Earth Imaging Journal: Remote Sensing, Satellite Images, Satellite Imagery
Breaking News
FARO Announces Latest Ground-breaking Version of BuildIT Construction 2018.5 with Enhanced Functionality to Improve Transparency for an Informed Construction Lifecycle
Lake Mary, September 2018 — FARO (NASDAQ: FARO), the...
Industry Reflections Following WSBW 2018
Last week’s World Satellite Business Week conference was an...
Precision XYZ to Present on Drones, IOT and Mapping at Solar Power International 2018
ANAHEIM, Calif.- Precision XYZ, the only drone service provider...
SkySpecs – Leader in Automated Drone Inspections & Analytics Software – Reaches 33,000 Autonomous Wind Turbine Blade Inspections
ANN ARBOR, Mich.- SkySpecs, the award-winning provider of robotic...
Hoverfly to Unveil Its High-Tech Enterprise Level Drone System at GSX
ORLANDO, Fla.- Hoverfly Technologies Inc., America's leading tether-powered drone (UAS)...
Adding imaging capacity by raising GeoEye-1’s orbit will better position DigitalGlobe to meet demand in regions where it’s sold out.

Geospatial imagery provider DigitalGlobe says the commercial market for satellite Earth imagery is growing faster than the U.S. government market and that the company remains sold out in certain regions despite this year’s purchase of rival GeoEye and GeoEye’s satellites.

To expand its offerings, DigitalGlobe is raising the orbit of the GeoEye-1 satellite, a move that will reduce the maximum precision of the satellite’s images but broaden its field of view. DigitalGlobe officials said the maneuver will increase the image-gathering capacity of the company’s five-satellite fleet by about 5 percent.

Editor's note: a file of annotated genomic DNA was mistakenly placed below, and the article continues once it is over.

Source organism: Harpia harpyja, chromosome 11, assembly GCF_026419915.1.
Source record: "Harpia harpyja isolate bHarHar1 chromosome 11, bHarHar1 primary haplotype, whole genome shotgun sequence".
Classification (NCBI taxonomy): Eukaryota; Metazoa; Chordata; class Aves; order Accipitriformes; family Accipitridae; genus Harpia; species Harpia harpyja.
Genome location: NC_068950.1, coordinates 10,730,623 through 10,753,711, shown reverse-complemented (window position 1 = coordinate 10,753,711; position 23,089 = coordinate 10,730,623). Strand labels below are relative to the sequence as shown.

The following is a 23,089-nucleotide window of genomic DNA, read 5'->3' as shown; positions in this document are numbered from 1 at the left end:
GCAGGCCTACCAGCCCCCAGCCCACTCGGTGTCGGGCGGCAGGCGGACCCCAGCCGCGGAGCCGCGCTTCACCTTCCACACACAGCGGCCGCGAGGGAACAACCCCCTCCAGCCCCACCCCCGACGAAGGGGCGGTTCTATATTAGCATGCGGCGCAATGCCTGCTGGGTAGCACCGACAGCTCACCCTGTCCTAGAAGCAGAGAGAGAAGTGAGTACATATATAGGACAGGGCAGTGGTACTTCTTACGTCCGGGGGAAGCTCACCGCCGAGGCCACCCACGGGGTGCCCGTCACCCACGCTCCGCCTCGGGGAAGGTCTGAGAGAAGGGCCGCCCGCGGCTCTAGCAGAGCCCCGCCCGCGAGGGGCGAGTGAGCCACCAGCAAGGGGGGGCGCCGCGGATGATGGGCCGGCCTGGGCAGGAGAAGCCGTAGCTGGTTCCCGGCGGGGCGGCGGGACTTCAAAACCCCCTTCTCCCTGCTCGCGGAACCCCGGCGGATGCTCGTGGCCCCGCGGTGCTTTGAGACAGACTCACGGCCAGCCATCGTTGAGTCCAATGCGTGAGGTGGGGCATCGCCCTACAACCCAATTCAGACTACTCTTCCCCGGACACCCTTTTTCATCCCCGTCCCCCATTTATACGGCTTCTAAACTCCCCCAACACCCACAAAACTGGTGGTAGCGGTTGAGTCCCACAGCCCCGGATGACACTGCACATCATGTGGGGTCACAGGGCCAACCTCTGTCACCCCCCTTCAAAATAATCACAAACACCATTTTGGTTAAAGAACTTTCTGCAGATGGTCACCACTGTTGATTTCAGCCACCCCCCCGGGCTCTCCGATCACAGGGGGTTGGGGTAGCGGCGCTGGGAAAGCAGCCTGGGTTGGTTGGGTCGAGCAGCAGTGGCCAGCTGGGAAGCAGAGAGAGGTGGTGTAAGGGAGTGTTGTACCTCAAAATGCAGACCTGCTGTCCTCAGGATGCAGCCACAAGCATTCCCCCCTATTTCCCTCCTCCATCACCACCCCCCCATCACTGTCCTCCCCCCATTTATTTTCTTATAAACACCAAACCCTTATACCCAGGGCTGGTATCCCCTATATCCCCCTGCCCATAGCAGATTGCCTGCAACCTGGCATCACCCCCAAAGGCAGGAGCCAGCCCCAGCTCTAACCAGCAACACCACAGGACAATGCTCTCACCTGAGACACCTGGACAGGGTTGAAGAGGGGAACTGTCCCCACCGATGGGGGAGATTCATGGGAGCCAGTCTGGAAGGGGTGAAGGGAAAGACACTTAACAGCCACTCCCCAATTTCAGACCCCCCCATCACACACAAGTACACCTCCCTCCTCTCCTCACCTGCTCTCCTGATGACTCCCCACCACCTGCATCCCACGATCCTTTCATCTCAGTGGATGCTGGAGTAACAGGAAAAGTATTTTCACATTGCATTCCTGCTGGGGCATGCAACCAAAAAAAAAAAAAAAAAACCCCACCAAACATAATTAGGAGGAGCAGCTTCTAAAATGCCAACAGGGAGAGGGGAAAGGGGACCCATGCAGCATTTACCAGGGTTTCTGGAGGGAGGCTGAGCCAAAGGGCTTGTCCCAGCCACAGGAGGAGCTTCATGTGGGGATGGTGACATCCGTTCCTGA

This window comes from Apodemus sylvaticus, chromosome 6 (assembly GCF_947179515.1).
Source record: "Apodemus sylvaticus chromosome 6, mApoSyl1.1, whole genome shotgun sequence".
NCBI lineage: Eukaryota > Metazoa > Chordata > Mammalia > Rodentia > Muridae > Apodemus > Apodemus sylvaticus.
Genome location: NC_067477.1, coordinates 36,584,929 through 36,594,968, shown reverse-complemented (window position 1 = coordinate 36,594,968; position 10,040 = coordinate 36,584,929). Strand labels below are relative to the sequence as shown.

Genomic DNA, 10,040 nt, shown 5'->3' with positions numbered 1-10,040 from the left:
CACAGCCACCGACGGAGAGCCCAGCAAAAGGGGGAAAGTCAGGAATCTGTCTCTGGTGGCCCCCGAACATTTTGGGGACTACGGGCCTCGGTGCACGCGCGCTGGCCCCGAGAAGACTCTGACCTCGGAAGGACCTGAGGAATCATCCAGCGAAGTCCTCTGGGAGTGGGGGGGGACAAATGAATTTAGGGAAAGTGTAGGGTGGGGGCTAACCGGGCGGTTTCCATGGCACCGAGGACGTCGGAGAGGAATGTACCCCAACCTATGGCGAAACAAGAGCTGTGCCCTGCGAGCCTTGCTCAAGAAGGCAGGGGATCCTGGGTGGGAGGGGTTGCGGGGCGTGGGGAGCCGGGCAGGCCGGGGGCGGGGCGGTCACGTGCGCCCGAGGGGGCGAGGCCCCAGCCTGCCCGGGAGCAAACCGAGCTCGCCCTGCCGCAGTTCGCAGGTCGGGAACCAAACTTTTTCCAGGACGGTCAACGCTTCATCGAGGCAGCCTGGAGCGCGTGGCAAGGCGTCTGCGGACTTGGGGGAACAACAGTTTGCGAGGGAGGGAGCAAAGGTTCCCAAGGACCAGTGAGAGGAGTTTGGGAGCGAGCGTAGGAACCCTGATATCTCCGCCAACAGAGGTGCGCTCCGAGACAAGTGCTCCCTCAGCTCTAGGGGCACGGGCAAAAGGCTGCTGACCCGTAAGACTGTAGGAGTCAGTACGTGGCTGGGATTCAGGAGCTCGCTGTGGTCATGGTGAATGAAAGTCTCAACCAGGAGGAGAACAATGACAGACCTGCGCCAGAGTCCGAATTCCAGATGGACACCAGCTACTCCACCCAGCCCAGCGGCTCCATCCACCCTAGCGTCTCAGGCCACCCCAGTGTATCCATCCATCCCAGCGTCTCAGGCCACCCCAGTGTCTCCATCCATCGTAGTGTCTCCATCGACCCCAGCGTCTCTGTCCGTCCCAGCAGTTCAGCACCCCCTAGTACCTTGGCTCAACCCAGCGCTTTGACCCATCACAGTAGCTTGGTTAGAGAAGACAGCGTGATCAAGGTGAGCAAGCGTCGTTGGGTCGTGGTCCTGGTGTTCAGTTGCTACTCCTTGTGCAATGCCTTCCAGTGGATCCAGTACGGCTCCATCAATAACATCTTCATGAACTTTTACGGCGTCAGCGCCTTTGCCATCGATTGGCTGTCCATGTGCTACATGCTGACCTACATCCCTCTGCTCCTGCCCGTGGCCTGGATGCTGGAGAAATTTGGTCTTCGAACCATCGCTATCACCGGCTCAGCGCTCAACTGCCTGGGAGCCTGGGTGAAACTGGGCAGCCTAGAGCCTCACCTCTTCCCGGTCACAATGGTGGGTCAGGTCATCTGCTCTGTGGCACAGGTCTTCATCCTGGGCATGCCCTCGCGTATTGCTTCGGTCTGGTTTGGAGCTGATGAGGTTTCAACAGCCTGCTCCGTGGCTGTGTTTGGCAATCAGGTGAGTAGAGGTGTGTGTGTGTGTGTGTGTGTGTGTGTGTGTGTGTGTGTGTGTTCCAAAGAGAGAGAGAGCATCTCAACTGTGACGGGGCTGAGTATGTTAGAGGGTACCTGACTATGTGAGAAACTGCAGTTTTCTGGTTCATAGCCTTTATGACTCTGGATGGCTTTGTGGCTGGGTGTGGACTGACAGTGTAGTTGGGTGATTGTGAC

Meanwhile, DigitalGlobe is asking the National Oceanic and Atmospheric Agency (NOAA) to allow the commercial sale of lower-resolution, i.e., finer-detailed, imagery. The lowest current official resolution is 41 centimeters, but the company’s next-generation satellites will be able to supply photos with significantly lower resolutions to government clients such as the National Geospatial-Intelligence Agency. If DigitalGlobe has an image at a higher resolution it actually has to make it blurrier before it can sell the image.

There are several reasons for the possibility of a change. Airplane cameras can yield one-inch resolution, and satellite optics and their related technologies have improved markedly over the decade since the license standards were put in place. NOAA may well conclude that its current restriction hamstrings U.S. businesses in their attempts to penetrate the international market.

Image courtesy of DigitalGlobe.

Read the full story about GeoEye-1.

Read the full story about DigitalGlobe and NOAA.

 

 

 

Comments are closed.